Title: The Social Implications of Implantables in the Military Sector

Presenters: Katina Michael & M.G. Michael

Abstract: The military sector has been investing in nanotechnology solutions since their inception. Internal assessment committees in defense programmatically determine how much complex technology will be systematically diffused into the Armed Forces. The broad term nanotechnology is used to encompass a variety of innovations from special paint markers that can determine unique identity to RFID implants in humans. With the purported demand for these new materials, we have seen the development of a fabrication process that has catapulted a suite of advanced technologies in the military marketplace. These technologies were once the stuff of science fiction- everything from exoskeletons to wearable headsets with accelerated night vision, to armaments that have increased in durability in rugged conditions with the ability to be commanded centrally and without human intervention. But what of the emergence of the so-named supersoldier, a type of Iron Man? This workshop will focus on humancentric implantable technologies in the military sector. The key questions it will seek to discuss with respect to implants include: (1) What are the social implications of new proposed security technologies? (2) What are the rights of soldiers who are contracted to the defense forces? (3) Does local military law override the rights provided under the rule of law in a given jurisdiction, and thus, what are the possible legal implications? (4) How pervasive are these technologies in society at large? (5) And what might be some of the side effects experienced by personnel in using these devices that have not yet been tested under conditions of war and conflict? More broadly the workshop seeks to understand the socio-ethical implications (community), social contract (individual), and stakeholder (industry/government) perspectives.

Relevant Stories:

DARPA Implants Chips In U.S. Soldiers' Brains:

Moving the power of thought: (2015)

Stentrode: (2015)

Jose Delgado Experiments in the 1960s:

Medtronics Patient Education for DBS Therapy for Dystonia:

DBS On/Off Demo: Walking:

Deep Brain Stimulation Therapy (Parts 1-4):

Transformers: The Ultimate Doom (Parts 1-3):

Katina Michael is a Professor and Associate Dean (International) in the Faculty of Engineering and Information Sciences at the University of Wollongong, Australia. She is the IEEE Technology and Society Magazine editor-in-chief and also serves as the senior editor of the IEEE Consumer Electronics Magazine. Since 2008 Katina has been a board member of the Australian Privacy Foundation, and also served as Vice-Chair. Katina researches on the socio-ethical implications of emerging technologies. She has written and edited six books, guest edited a dozen special issue journals on themes related to radio-frequency identification (RFID) tags, supply chain management, location-based services, innovation and surveillance and uberveillance. She has been published widely and was responsible for the creation of the human factors series of workshops hosted annually since 2006 on the “Social Implications of National Security”.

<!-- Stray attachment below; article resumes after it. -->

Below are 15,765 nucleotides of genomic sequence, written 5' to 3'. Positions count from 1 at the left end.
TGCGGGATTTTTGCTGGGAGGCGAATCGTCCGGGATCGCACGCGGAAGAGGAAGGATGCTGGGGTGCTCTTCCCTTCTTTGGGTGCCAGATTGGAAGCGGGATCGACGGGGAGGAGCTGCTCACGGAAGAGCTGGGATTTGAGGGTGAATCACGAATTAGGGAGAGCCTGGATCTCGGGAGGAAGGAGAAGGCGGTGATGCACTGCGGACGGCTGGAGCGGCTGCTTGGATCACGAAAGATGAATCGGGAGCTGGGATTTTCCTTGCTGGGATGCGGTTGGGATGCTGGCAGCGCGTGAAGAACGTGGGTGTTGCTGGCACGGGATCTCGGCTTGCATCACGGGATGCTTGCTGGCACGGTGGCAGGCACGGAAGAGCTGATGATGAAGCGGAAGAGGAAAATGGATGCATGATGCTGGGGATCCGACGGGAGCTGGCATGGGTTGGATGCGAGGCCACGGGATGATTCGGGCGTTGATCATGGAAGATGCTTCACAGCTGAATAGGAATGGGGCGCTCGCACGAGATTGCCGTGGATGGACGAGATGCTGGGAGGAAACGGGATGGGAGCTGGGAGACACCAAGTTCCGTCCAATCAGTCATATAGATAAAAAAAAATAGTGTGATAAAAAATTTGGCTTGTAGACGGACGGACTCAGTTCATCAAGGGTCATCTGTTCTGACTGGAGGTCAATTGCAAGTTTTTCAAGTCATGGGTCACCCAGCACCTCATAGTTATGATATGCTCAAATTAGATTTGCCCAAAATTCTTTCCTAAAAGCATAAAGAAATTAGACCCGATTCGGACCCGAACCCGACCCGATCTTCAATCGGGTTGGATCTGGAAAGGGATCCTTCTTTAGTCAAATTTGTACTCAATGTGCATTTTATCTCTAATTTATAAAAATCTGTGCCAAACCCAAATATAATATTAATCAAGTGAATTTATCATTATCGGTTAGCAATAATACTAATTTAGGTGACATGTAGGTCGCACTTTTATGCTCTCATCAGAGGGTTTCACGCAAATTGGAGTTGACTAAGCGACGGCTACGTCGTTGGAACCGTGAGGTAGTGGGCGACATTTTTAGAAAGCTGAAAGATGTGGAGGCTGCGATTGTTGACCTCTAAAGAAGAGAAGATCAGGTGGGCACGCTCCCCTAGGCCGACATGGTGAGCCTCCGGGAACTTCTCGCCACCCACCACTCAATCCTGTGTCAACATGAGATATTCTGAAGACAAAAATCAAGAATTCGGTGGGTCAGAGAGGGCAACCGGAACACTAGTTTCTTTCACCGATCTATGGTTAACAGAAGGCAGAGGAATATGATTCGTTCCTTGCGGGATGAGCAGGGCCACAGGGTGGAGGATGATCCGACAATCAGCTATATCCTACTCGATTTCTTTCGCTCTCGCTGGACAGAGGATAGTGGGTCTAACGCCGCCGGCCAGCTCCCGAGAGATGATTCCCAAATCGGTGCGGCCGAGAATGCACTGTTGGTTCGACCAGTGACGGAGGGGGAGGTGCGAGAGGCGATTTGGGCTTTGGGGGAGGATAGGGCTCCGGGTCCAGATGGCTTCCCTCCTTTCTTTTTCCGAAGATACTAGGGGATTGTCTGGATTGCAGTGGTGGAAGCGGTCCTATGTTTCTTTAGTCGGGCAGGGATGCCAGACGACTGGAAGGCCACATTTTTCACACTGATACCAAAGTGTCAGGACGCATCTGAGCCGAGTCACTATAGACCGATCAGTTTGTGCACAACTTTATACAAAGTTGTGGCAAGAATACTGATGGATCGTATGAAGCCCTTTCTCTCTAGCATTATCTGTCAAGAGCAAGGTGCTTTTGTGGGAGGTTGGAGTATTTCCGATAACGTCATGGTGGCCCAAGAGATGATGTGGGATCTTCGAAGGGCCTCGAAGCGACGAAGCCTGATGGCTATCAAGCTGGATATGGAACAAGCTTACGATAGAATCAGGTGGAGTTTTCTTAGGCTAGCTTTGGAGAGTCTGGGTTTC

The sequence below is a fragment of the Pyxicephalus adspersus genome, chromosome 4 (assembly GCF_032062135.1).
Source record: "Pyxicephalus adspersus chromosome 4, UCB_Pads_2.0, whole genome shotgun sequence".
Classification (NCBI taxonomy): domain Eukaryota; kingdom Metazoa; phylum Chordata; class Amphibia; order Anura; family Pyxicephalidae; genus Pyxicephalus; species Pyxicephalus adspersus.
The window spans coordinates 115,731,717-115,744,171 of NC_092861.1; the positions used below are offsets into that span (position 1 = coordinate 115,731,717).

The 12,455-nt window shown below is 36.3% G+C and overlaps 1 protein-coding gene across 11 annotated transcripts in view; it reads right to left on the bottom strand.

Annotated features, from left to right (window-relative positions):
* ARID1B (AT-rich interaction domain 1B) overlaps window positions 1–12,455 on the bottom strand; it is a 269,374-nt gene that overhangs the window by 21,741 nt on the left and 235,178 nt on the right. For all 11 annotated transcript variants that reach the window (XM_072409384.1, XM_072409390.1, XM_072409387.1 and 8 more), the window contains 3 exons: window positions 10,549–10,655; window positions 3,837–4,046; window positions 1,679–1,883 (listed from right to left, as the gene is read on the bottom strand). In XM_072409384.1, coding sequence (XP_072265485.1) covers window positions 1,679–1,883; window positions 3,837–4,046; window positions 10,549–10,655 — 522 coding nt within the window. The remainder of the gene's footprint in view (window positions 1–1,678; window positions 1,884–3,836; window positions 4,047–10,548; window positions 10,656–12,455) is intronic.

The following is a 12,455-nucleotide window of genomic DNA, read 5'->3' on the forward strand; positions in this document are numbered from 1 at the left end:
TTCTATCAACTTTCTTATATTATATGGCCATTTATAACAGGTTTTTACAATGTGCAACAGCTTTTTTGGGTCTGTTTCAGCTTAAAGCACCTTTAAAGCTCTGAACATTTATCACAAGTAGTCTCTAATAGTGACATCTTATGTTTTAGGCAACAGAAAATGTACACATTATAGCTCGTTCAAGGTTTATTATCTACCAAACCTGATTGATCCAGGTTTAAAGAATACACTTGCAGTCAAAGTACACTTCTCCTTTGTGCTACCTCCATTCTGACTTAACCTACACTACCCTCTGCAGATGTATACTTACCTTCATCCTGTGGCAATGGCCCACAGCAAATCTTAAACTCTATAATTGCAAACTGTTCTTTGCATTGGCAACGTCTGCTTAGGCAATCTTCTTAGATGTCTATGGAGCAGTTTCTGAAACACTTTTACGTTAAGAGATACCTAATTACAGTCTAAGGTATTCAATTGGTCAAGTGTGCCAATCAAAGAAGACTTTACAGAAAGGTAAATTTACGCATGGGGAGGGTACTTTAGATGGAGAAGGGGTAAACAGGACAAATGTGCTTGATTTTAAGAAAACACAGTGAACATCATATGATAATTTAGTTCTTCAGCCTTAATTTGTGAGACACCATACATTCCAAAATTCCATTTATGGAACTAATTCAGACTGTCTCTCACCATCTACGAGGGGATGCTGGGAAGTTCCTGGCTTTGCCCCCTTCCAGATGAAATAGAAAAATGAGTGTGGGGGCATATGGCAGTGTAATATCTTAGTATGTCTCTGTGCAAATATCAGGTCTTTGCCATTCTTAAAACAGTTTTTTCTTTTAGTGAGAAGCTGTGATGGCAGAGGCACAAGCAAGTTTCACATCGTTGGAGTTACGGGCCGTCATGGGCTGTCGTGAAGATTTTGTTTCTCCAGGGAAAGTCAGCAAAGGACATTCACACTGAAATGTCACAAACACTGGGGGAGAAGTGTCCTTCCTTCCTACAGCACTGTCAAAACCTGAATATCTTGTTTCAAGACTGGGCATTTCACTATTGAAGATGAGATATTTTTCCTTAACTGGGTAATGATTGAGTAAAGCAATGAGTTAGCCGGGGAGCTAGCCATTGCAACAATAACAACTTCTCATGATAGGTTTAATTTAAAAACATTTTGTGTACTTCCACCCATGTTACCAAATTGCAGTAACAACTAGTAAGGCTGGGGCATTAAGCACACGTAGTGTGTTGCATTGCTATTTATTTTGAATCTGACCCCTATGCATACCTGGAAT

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MG Michael Ph.D. (ACU), M.A (Hons) (MacqUni), M.Theol (SydUni), B.Theol (SCD), B.A.(SydUni), DipProfCouns (AIPC) is an Honorary Associate Professor in the School of Information Systems and Technology at the University of Wollongong, NSW, Australia. Michael is a theologian and historian with cross-disciplinary qualifications in the humanities and who introduced the concept of überveillance into the privacy and bioethics literature. Michael brings with him a unique perspective to Emerging Technologies. His formal studies include Ancient History, Theology, General Philosophy, Political Sociology, Ethics, Linguistics, and Government. Michael is a member of the American Academy of Religion (AAR) and a life member of the Australian Privacy Foundation (APF). He has written and edited six books and guest edited 5 special issue journals, among them Prometheus, Journal of Location-Based Services and IEEE Technology & Society Magazine. In 2016, Michael is co-convenor of a workshop on brain implants in the military sector, which is part of the human factors series in national security, originally funded by the Australian Research Council.

Affiliation: School of Computing and Information Technology, Faculty of Engineering and Information Sciences, University of Wollongong


Twitter: @katinamichael; #mgmichael #uberveillance